What are comfort foods? They are soothing foods that evoke nostalgia or comforting childhood memories. They are safe foods, with uncomplicated flavors often blanketed in belly-filling carbohydrates. For most of us, these foods are far from gourmet. They are the epitome of home cooking.
What Makes a Dish Comfort Food?
Coziness is perhaps the most important quality in comfort food, and that kind of intimacy often calls for food that is warm (and ideally, that heats the home while it's cooking), soft and creamy.
The evocation of mother's milk is not incidental. Many comfort-food favorites are meals that could be served to small children to wean them, as well as to older adults whose teeth might not stand up to more rigid fare.
Of course, nostalgia foods are a big part of comfort cuisine. The menu of childhood birthday parties —pizza, hot dogs, cake — may rank as comfort food for some. Those raised in other parts of the world will show great fondness for the foods they loved as children: sweet Mexican avena rather than a gloppy American oatmeal, for example.
Finding America's Favorite Comfort Foods
We took reader's poll, and the results were a stroll down memory lane. Revisiting favorite American comfort foods shows distinctive trends relating to age, childhood regional location, and ethnic upbringing. Comfort foods in southern Louisiana are different from those of coastal New England.
But there are some overlaps.
It comes as no surprise that peanut butter and jelly sandwiches and grilled cheese ranked highest on our list, but who needs a recipe for those? The next most popular were meatloaf, mashed potatoes, brisket pot roast, fried chicken, macaroni and cheese, spaghetti, and surprisingly, good ol' tuna casserole.
It's perhaps indicative of traditional American childhoods that very few vegetables made this list.
Top 25 American Comfort Foods and Recipes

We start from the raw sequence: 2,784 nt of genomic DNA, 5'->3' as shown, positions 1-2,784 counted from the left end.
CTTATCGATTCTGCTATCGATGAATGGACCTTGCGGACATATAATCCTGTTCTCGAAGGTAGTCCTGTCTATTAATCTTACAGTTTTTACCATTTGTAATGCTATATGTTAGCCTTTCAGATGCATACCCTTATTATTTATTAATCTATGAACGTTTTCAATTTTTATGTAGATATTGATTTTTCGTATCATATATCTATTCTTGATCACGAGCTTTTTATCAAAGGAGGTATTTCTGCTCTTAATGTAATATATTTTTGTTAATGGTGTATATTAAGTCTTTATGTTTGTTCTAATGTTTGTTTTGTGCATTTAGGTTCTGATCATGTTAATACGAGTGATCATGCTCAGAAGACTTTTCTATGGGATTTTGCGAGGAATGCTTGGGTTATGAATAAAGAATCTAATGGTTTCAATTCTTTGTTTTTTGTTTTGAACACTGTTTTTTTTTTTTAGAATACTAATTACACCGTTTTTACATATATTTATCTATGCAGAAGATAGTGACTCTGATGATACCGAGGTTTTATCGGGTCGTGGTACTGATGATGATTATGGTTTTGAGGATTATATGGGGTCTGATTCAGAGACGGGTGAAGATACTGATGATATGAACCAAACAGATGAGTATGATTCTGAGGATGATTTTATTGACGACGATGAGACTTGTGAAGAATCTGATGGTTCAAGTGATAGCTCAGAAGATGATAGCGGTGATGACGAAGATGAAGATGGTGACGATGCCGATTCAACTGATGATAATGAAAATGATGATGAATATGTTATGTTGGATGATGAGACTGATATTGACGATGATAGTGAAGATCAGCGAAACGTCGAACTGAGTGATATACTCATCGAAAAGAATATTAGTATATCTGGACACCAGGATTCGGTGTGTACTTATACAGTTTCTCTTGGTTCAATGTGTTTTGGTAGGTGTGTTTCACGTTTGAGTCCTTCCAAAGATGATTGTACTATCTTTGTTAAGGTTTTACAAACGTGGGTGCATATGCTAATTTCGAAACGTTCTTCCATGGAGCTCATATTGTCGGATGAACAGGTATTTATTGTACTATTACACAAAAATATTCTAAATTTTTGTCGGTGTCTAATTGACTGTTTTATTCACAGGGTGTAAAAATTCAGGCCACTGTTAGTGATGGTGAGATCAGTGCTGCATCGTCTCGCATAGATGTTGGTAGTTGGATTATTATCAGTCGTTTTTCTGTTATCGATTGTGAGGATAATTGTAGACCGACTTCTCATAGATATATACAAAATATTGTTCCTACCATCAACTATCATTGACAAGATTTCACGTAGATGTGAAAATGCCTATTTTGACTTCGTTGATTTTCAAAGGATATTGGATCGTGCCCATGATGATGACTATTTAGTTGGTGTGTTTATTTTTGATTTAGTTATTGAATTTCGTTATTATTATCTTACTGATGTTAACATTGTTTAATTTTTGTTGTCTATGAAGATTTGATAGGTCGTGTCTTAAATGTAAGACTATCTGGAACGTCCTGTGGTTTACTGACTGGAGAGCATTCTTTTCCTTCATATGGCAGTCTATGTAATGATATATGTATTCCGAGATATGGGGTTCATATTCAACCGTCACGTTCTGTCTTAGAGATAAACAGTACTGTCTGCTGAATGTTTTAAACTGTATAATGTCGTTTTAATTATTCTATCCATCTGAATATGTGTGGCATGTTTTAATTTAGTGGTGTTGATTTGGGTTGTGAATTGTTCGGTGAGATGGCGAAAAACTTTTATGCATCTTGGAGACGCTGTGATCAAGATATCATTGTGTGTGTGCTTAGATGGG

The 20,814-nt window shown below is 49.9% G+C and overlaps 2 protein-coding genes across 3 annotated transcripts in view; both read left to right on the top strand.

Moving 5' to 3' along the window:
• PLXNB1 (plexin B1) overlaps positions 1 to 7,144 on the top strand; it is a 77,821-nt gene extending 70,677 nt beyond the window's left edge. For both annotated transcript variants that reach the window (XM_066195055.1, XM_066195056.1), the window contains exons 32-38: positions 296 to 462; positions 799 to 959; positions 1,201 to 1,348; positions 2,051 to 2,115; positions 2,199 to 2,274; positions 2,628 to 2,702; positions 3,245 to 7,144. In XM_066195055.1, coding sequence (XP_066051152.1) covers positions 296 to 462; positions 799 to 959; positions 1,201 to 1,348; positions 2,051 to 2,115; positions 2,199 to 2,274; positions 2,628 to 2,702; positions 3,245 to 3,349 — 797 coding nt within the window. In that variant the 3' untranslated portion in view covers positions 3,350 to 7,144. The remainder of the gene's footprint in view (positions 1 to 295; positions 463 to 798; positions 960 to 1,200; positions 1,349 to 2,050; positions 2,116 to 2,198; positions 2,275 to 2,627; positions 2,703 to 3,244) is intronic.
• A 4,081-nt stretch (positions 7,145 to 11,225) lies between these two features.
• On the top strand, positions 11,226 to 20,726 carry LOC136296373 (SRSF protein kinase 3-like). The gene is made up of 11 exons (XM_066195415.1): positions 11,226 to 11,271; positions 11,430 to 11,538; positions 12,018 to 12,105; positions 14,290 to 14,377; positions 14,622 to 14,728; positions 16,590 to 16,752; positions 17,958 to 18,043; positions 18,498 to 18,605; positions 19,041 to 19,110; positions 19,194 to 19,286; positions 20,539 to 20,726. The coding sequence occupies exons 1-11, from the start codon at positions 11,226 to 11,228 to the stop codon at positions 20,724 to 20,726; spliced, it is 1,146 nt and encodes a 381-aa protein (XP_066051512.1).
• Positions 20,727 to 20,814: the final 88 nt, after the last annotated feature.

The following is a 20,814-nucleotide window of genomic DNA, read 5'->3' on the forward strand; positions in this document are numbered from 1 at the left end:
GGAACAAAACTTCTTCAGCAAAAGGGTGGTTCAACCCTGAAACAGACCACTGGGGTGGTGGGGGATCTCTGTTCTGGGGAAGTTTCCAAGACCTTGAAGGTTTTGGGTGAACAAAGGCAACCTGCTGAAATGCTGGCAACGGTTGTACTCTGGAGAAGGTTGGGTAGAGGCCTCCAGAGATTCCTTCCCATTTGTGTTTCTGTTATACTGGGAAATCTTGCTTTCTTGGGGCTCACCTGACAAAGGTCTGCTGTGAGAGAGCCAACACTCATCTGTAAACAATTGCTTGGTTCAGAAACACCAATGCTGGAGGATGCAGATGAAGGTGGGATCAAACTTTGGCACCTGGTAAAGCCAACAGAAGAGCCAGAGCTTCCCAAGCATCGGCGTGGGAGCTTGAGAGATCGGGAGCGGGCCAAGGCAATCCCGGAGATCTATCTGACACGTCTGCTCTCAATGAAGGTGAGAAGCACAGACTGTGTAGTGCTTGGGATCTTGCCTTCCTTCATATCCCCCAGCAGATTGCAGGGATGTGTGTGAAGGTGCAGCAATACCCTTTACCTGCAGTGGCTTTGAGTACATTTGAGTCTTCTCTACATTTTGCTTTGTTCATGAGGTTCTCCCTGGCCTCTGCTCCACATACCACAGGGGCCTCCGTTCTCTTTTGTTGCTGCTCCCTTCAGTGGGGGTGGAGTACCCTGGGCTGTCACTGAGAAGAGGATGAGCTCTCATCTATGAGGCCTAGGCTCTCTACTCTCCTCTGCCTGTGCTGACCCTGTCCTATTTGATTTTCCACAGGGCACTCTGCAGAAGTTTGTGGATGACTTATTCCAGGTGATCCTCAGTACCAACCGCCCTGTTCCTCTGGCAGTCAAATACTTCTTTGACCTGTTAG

Here are the top 25 comfort foods, each linked to an appropriate recipe either traditional or updated. They are listed in alphabetical order for the sake of convenience. Did your favorites make the list?
- Apple Pie: This recipe for Marlborough Pudding Pie is from early American times.
- Baked Beans: Enjoy classic Boston baked beans with molasses and mustard.
- Banana Pudding: Vanilla wafer cookies and bananas in pudding, what's not to love?
- Beef Stew: This recipe uses Guinness stout beer for a traditional Irish stew.
- Brisket Pot Roast: There are many ways to prepare brisket.
- Chicken & Dumplings: A hearty meal with many variations.
- Chicken Pot Pie: You can make this in a crust or enjoy it over biscuits.
- Chicken Soup: Use these tips for the classic soup for the soul.
- Chili: Beans or no beans? Here's a real man chili recipe without beans.
- Chocolate Chip Cookies: Make these with your kids.
- Corn on the Cob: How to cook it right.
- Fried Chicken: Soak it in buttermilk, then fry and bake this classic.
- Gelatin: The classic kid's snack and base of many a jello salad.
- Green Bean Casserole: It's not just for Thanksgiving, is it?
- Hot Dogs: Boil them, broil them, grill them, or steam them in beer.
- Ice Cream: We all scream for ice cream.
- Macaroni & Cheese: It doesn't have to come from a box.
- Mashed Potatoes: How to make this classic.
- Meatloaf: Was Mom's the best? How to reduce the fat.
- Potato Salad: There are oodles of variations, here's one with a bit of bacon.
- Pumpkin Pie: Make it great with molasses.
- Shepherd's Pie: For meat and potatoes fans.
- Spaghetti: Meat in the sauce or on the side with meatballs?
- Tomato Soup: Hot lunches around the table.
- Tuna Casserole: A budget basic.